Aspiring College-Age Prostitutes and Pimps
12 November 2004
Re: Aspiring College-Age Prostitutes, Pimps and Druggies
The Society is not surprised over a news report today that New Zealand college students have expressed aspirations of becoming brothel workers, drug lords, dope dealers, dope packers, strippers, pimps, beneficiaries and druggies living on the street. These hopes expressed in their school’s 2004 year book has led to it having to be recalled by their Principal, acting on a parent’s complaint, 24 hours after its publication and issuing to students.
The Prostitution Reform Bill passed into law by a waffer-thin majority of one vote last year, has issued in a climate in which college-age young people view prostitution, brothel-keeping, pimping, stripping and all forms of “sexual services,” as attractive and viable quick-money earning forms of legal work. The decriminalisation of the prostitution ‘industry’ has opened up a whole new ‘playground’ for young persons to have ‘fun’ in – as soon as they turn 18 years. Of course it would appear that many are getting into the action much earlier based on well-documented reports in the media of girls 13 years of age and younger working as street-prostitutes in Auckland and Christchurch.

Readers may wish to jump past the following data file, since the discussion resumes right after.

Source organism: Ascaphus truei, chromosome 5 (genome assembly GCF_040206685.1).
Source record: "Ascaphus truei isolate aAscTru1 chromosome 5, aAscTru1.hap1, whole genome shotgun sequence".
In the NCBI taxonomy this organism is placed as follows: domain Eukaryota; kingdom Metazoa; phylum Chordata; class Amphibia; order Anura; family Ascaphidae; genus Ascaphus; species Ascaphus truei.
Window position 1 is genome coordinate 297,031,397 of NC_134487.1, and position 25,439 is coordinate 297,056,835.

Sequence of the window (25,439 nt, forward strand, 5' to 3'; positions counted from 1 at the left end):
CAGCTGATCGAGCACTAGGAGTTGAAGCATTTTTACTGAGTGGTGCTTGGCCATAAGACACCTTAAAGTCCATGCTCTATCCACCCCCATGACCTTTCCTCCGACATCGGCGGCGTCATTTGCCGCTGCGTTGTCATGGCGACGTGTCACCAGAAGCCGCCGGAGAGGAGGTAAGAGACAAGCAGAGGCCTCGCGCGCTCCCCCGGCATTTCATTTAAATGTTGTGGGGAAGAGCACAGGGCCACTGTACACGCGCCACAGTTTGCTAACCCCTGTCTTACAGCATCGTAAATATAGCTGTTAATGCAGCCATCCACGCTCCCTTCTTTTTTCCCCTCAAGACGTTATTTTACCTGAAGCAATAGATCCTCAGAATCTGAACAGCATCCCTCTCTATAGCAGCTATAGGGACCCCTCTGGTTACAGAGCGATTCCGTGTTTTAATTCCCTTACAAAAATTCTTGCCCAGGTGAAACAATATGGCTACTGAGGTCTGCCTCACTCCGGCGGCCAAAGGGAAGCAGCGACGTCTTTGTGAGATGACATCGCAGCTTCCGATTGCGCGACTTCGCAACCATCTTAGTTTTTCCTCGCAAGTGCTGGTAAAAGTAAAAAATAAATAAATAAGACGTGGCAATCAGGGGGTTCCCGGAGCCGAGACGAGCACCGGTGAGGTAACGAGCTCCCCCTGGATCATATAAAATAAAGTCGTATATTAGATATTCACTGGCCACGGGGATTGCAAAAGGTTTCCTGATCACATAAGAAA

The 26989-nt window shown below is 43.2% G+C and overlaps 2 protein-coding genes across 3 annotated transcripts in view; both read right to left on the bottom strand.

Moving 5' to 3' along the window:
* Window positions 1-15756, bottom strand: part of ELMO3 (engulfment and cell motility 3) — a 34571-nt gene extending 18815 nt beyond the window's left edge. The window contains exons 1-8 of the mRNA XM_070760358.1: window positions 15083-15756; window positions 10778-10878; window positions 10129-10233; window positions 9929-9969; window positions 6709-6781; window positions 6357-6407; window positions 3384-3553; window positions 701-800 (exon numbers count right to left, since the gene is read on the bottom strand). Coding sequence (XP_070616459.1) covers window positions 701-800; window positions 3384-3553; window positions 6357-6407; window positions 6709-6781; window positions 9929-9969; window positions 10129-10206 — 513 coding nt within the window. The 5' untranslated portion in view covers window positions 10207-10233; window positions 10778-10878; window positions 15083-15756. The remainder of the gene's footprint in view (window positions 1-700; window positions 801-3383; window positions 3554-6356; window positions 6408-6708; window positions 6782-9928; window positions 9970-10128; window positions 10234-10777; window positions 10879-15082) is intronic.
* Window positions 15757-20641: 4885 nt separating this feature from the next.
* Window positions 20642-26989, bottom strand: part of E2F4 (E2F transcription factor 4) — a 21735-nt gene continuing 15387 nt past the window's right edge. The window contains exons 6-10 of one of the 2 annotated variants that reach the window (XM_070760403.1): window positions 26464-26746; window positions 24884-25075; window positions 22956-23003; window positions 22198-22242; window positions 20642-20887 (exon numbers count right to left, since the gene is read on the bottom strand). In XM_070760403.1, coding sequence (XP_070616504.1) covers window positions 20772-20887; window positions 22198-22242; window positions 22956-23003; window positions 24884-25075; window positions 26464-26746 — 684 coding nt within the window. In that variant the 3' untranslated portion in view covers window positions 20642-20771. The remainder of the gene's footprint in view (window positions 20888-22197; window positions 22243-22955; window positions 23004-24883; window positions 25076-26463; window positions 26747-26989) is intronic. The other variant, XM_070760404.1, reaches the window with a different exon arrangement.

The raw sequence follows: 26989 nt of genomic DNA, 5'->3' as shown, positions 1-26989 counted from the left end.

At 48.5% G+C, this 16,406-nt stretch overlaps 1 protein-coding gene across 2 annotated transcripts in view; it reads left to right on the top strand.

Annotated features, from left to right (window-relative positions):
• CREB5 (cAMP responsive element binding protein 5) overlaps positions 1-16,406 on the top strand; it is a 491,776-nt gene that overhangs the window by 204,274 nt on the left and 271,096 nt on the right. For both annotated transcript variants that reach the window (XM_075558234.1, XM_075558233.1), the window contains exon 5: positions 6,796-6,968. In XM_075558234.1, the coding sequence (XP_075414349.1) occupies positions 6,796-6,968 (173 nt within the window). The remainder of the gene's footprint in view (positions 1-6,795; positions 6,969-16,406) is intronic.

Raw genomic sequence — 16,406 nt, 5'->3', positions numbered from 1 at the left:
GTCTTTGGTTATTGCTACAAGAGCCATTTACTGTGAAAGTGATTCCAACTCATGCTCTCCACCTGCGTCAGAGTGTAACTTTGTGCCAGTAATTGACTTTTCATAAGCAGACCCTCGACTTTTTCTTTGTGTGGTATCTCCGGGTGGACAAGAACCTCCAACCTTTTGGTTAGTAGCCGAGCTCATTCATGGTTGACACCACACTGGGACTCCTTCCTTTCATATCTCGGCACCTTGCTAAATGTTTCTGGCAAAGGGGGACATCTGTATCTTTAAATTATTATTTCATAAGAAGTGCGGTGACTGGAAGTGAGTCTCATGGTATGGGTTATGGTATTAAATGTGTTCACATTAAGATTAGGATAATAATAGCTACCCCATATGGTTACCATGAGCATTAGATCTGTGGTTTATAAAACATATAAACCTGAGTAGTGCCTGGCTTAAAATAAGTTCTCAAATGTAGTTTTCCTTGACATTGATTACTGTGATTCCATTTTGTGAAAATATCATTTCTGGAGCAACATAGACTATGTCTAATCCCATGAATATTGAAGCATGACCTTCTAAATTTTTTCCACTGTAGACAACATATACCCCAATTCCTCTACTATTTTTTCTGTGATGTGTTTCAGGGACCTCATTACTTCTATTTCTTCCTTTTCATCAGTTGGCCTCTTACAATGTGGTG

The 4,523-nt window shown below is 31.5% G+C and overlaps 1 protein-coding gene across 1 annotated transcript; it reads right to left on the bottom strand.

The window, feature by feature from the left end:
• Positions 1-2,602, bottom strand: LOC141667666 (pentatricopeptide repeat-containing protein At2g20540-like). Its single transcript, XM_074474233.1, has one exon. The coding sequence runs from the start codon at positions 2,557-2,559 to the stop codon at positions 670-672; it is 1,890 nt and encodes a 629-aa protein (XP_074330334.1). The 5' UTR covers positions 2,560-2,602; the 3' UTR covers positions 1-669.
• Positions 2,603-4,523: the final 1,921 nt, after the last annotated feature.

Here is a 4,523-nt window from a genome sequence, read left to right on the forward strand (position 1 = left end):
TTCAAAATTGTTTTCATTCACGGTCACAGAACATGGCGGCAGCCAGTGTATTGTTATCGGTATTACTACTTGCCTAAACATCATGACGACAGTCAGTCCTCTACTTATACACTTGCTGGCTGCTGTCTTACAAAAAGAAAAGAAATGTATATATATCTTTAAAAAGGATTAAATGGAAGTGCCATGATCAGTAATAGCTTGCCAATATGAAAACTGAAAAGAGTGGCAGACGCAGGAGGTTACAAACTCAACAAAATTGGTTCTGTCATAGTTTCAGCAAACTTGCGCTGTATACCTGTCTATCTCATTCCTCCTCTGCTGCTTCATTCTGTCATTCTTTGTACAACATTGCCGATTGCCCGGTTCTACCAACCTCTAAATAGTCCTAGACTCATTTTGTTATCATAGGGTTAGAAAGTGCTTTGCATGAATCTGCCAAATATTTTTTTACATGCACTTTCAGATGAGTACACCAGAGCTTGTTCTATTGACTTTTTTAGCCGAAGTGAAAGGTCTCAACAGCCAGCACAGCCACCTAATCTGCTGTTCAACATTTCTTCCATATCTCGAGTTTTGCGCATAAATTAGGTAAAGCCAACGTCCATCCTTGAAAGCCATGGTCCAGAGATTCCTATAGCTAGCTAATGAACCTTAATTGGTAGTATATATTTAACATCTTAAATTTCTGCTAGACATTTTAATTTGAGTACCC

The Society is saddened that students from an Eastern Bay of Plenty college have chosen to use their school’s year book “to boast about their drug habits, gang connections, and love of parties.” This sort of bravado no-doubt has an element of tongue-in-cheek humour. Nevertheless, it probably does reflect something of the real values of some young people. Society must recognise that such values do not emerge from a vacuum. The glamourisation of drug-taking, sexual promiscuity, crime and sexual deviancy, in all forms of the media, has taken its toll on our children and young people.
MPs should realise the impact their decisions as law-makers make on the younger generation. Censorship authorities who hold statutory positions and fail to ban or require cuts to films that glamourise sexualised-violence and graphic violence should also be held to account for failing to apply the law properly and consequently injuring the “public good”.
The school authorities do need to deal with those who allowed a year book like this to be published without proper editorial discretion being applied. However, such action may miss the point. Our children are being subjected to unhealthy moral influences many of which find their origin in the liberal ideological mind-sets of those in government who have little time for those who want our children and young persons to honour and aspire to marriage and family, value chastity, and abhor abortion and sexual deviancy such as prostitution.